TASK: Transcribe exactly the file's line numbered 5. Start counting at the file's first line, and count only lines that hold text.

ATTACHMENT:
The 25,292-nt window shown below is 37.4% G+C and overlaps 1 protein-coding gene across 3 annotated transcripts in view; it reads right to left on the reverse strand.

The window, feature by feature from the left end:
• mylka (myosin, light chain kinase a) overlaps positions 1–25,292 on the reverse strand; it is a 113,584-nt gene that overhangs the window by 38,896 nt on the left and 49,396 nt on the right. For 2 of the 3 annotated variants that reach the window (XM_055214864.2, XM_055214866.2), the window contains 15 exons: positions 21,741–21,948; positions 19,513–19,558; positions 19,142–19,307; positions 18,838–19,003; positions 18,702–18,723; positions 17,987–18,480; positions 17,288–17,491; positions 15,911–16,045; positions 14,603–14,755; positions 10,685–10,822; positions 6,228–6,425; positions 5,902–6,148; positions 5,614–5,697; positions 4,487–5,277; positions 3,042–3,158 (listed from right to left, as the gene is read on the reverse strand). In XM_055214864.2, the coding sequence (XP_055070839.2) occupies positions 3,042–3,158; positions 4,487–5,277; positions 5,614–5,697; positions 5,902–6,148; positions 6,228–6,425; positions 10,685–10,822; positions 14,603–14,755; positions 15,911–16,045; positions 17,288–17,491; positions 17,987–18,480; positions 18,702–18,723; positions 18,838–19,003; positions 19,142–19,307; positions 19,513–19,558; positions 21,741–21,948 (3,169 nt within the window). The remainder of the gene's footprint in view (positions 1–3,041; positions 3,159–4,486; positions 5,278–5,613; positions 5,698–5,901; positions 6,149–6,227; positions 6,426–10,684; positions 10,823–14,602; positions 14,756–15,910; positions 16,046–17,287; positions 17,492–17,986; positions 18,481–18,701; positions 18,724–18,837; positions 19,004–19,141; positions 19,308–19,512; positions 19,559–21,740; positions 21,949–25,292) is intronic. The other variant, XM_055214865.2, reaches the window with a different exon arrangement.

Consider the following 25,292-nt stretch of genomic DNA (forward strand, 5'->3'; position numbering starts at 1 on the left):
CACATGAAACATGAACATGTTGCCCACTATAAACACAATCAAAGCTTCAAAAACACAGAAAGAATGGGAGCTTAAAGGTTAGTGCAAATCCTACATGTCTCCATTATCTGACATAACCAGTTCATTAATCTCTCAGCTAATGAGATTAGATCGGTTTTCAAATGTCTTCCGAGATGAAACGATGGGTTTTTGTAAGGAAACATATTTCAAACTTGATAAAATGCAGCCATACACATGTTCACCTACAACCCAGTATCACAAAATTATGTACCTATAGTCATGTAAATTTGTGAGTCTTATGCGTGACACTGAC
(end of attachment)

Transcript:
CACATGAAACATGAACATGTTGCCCACTATAAACACAATCAAAGCTTCAAAAACACAGAAAGAATGGGAGCTTAAAGGTTAGTGCAAATCCTACATGTCTCCATTATCTGACATAACCAGTTCATTAATCTCTCAGCTAATGAGATTAGATCGGTTTTCAAATGTCTTCCGAGATGAAACGATGGGTTTTTGTAAGGAAACATATTTCAAACTTGATAAAATGCAGCCATACACATGTTCACCTACAACCCAGTATCACAAAATTATGTACCTATAGTCATGTAAATTTGTGAGTCTTATGCGTGACACTGAC